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On The Exhale: Designer Statements

Posted on: March 29th, 2017 by Roundabout

 

Set model for ON THE EXHALE.

Rachel Hauck—Set Design
On The Exhale could be set anywhere, Martín does not specify a location. Leigh, Martín, Marin and I had some long conversations about what the liminal space might be from which of our character would tell this tricky, dark, terrifying tale. It was important to make the journey for the character possible, but it was equally important that the audience be caught in the world with this character, that the people hearing this would not be safe on the other side of the fourth wall, as it were.   We have chosen to set it in a highly psychological environment. From the moment the audience enters, this is never a comfortable room. The environment begins charged, it is a place of tension which only increases as the story unfolds. It’s also a very neutral world, the quality of which can change radically with lights and sound and, of course, with Marin’s remarkable performance. I suppose I would call this an aggressively minimal environment. There is nowhere to hide, no stool, no glass of water. The character is pined between two planes. These planes could be the hallway at the school where she teaches, the walls of her home, they could be the barrel of a gun. What these planes represent will be different for everyone who watches this play. We also chose to soften the walls of the theater itself to make them a little harder to define, to create a void within which we are all a bit trapped together. The thing about this story and the way that Martín tells it, is that though none of us imagine we could be in her shoes, this could not happen to us. But, of course, it could.

Marin Ireland in ON THE EXHALE. Photo by Joan Marcus.

Jennifer Schriever—Lighting Design
When I read On The Exhale for the first time, I was a sleep deprived new parent (I still am), feeding my 4-week-old son, Henry. I’d happily spent the 4 weeks since his birth ignoring the heart shattering woes of the world and simply basking in the perfect newness of his gentle being.  This was the first new script I’d read since he was born and I was eager to dive into another world, what I wasn’t expecting was a sucker punch to the gut, and an instant instinctual emotional release.  The experience I had reading the script for the first time is a journey I hope I’m able to support visually through lighting.  Rachel’s set has a focused straightforwardness that I think encompasses the world of this story in a sort of abstract beauty.  It is an island, an abyss.  It allows us to be comfortably delivered into a void of our worst fears, and then having to redefine everything we used to know.  Instead of literally describing the various locations visually, we’re supporting a deep emotional journey.  The lighting may describe the familiar as a comforting haven or sometimes an inescapable prison.  It might be freeing or constricting, immediate and bright, or floating in a vast expanse.   I hope the lighting will be able to deliver us visually- from familiarity, to chasm, to surreal discovery, and then perhaps catharsis.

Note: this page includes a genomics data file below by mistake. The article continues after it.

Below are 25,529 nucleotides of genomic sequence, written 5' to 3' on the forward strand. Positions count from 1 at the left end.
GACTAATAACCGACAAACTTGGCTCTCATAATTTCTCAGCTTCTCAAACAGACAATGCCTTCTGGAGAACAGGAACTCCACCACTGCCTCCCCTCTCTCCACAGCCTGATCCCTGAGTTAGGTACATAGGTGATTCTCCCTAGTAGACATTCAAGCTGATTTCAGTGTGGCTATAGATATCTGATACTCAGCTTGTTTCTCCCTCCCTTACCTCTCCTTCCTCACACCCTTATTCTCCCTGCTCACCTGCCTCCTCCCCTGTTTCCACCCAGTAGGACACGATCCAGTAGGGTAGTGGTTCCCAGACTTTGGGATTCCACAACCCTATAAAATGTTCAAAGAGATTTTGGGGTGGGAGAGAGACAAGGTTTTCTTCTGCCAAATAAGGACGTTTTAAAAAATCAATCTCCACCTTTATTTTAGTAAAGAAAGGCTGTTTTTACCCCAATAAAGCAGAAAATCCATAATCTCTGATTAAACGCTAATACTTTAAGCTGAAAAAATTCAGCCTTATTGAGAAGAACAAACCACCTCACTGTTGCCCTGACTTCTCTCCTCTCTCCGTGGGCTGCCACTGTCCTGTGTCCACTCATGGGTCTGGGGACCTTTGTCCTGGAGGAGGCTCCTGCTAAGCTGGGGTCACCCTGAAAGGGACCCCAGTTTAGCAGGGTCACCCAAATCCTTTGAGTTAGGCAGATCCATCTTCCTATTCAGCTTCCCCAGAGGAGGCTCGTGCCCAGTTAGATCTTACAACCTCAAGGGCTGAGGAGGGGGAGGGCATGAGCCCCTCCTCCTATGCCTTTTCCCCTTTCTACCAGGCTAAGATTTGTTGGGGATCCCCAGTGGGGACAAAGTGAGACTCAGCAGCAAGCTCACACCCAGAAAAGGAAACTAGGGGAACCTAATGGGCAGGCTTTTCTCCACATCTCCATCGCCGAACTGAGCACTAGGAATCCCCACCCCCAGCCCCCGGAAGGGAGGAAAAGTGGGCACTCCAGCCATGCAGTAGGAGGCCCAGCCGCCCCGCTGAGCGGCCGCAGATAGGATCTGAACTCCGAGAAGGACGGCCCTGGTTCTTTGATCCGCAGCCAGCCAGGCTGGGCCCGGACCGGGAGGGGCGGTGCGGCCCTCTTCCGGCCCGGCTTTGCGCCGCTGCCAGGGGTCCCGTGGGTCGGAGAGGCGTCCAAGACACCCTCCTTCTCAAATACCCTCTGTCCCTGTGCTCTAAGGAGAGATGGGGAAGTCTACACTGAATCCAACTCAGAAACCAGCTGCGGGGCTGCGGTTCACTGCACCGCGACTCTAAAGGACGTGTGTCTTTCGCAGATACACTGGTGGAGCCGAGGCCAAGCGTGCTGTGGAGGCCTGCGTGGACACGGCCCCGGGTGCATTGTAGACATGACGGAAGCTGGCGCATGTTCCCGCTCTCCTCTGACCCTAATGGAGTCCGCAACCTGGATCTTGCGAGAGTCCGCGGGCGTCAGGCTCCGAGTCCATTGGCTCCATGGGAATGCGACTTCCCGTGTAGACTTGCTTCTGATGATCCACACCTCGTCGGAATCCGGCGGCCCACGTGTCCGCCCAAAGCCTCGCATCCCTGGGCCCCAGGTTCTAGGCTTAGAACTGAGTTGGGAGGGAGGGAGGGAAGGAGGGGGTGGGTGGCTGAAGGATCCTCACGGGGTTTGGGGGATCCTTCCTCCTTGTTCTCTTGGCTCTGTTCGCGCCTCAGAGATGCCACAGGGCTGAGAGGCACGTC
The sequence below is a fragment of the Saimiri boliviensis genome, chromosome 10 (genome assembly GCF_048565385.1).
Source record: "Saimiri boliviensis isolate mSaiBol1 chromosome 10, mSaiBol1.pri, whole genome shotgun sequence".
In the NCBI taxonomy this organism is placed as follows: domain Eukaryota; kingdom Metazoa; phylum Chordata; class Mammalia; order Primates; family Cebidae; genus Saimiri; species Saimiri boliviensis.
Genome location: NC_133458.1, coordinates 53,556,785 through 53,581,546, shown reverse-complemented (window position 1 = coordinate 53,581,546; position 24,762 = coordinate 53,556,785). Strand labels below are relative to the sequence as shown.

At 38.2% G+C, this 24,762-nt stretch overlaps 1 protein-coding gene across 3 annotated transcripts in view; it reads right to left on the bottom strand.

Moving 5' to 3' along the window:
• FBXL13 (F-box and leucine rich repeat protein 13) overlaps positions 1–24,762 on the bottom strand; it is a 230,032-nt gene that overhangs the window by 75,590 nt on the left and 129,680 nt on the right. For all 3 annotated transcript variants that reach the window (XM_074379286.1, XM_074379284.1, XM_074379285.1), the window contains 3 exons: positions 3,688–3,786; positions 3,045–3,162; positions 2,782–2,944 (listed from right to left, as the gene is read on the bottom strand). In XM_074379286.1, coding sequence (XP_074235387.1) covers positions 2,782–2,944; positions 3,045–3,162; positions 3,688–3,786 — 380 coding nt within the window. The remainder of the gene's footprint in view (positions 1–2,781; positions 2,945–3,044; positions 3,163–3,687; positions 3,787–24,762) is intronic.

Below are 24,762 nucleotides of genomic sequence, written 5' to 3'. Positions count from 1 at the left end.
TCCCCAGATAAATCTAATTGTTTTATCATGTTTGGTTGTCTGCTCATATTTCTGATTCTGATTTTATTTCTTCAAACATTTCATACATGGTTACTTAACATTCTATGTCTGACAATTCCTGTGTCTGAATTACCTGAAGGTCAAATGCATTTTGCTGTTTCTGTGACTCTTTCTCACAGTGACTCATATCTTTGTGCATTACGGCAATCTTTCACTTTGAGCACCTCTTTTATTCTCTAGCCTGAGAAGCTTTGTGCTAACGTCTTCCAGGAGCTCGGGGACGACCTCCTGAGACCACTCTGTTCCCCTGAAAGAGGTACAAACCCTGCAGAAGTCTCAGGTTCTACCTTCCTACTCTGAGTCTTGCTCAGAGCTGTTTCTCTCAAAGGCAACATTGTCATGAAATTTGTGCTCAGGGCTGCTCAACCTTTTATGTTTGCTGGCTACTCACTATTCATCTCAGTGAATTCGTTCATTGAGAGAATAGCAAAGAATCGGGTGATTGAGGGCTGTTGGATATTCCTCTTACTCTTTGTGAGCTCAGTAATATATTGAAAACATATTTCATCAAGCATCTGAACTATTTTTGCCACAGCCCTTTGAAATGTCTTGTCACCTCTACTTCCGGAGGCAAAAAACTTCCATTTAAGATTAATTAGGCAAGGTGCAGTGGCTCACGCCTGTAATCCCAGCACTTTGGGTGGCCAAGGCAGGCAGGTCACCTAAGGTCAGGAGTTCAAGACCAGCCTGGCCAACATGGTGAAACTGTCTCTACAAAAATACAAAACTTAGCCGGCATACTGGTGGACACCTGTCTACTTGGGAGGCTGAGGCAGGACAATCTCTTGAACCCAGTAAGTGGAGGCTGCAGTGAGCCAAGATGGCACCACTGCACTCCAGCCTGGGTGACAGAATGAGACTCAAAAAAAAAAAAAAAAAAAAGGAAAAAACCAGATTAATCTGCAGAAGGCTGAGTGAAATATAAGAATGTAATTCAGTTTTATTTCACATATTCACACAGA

Bart Fasbender—Sound Design
Before reading the script, all I knew of On The Exhale was that it was a one woman show that Leigh Silverman was directing. Working with Leigh is always a great experience and our last show together, Neil LaBute's All The Ways To Say I Love You at MCC, also a one woman show, was no exception, so I was psyched. The first read through of a script for me, I try not to “hear” too much in my head because I don't want to get too many strong ideas before meeting with a director to discuss her concept. In his production notes at the beginning of his script, Martín Zimmerman instructed “metaphoric sound” as a must. So I did have that in mind as I started. There are no scenes, no transitions, no grounded locations that need to be established in order to convey story; the words alone take care of that. It became clear that my sound design would need to have a light touch and stay out of the way of the words, not lock in any specific emotion, time or location. I was thinking of wind. Not like a blustery cold wind, more a wind that you don't know you feel unless you focus on it. It's there, it's part of the environment, you sense it subconsciously but you don't notice it...unless it becomes completely still. I'll consider it a job well done if no one knows.